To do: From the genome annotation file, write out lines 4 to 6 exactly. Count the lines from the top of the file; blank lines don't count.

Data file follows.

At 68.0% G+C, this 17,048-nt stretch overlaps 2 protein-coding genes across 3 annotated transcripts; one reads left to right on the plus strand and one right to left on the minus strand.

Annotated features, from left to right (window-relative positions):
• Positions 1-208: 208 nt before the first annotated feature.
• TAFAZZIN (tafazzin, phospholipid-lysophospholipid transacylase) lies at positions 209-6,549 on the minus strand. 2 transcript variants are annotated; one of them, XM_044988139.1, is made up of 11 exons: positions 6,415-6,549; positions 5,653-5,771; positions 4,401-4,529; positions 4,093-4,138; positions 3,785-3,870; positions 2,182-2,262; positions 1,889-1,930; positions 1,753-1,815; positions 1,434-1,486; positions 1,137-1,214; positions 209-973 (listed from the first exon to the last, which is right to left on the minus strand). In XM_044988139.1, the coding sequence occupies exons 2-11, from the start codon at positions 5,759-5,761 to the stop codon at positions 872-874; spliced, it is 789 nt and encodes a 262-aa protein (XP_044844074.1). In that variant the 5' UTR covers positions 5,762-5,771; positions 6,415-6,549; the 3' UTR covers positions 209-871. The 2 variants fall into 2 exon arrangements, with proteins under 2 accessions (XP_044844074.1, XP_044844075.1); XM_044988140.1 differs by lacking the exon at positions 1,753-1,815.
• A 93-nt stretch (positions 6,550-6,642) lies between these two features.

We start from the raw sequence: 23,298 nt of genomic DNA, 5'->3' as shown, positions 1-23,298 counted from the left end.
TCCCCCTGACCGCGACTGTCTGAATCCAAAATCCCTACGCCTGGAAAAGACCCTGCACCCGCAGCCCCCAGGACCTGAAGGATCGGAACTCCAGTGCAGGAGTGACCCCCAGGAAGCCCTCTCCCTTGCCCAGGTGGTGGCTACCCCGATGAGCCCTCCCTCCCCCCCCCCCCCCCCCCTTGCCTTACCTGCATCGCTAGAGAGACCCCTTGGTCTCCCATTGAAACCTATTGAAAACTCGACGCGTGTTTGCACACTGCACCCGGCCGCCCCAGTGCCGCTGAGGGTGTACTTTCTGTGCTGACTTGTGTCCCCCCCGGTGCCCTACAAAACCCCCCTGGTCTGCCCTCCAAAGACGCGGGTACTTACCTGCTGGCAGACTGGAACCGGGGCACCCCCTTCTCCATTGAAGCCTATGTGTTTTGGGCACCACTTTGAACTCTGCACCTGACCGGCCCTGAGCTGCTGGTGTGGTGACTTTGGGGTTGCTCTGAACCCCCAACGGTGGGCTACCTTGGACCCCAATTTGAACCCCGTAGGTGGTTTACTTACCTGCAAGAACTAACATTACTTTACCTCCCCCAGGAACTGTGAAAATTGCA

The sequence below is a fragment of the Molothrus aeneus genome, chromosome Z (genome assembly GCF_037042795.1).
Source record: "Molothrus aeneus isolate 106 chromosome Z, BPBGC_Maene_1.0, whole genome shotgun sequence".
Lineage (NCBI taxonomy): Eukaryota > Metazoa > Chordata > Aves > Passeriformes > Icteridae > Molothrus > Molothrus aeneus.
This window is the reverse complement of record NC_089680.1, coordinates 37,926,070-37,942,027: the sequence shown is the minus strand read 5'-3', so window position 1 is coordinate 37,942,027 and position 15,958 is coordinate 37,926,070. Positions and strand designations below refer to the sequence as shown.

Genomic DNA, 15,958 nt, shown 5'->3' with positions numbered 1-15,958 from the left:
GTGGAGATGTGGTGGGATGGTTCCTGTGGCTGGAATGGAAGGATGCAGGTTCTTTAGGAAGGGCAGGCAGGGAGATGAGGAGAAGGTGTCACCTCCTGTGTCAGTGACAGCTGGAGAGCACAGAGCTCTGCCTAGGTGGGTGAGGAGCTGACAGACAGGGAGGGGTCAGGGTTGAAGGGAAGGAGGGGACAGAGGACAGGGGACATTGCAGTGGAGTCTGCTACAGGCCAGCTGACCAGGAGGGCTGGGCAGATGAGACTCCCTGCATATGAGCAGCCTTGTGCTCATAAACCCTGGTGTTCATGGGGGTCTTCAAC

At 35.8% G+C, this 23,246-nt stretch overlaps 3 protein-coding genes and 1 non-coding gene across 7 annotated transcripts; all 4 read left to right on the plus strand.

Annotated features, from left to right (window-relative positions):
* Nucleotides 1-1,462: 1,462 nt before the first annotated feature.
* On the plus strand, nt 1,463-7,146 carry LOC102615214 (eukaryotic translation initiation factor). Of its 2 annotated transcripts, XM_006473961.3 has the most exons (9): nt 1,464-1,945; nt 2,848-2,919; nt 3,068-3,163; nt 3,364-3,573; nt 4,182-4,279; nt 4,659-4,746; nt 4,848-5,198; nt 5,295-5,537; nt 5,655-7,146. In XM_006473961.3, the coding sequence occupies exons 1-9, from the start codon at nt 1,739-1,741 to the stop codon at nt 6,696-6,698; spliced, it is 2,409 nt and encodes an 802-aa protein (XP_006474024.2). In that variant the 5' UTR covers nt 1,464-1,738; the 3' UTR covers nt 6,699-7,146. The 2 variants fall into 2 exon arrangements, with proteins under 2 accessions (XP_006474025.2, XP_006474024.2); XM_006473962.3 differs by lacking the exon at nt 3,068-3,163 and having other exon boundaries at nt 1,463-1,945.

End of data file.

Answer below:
• TAFAZZIN (tafazzin, phospholipid-lysophospholipid transacylase) lies at positions 209-6,549 on the minus strand. 2 transcript variants are annotated; one of them, XM_044988139.1, is made up of 11 exons: positions 6,415-6,549; positions 5,653-5,771; positions 4,401-4,529; positions 4,093-4,138; positions 3,785-3,870; positions 2,182-2,262; positions 1,889-1,930; positions 1,753-1,815; positions 1,434-1,486; positions 1,137-1,214; positions 209-973 (listed from the first exon to the last, which is right to left on the minus strand). In XM_044988139.1, the coding sequence occupies exons 2-11, from the start codon at positions 5,759-5,761 to the stop codon at positions 872-874; spliced, it is 789 nt and encodes a 262-aa protein (XP_044844074.1). In that variant the 5' UTR covers positions 5,762-5,771; positions 6,415-6,549; the 3' UTR covers positions 209-871. The 2 variants fall into 2 exon arrangements, with proteins under 2 accessions (XP_044844074.1, XP_044844075.1); XM_044988140.1 differs by lacking the exon at positions 1,753-1,815.
• A 93-nt stretch (positions 6,550-6,642) lies between these two features.

We start from the raw sequence: 23,298 nt of genomic DNA, 5'->3' as shown, positions 1-23,298 counted from the left end.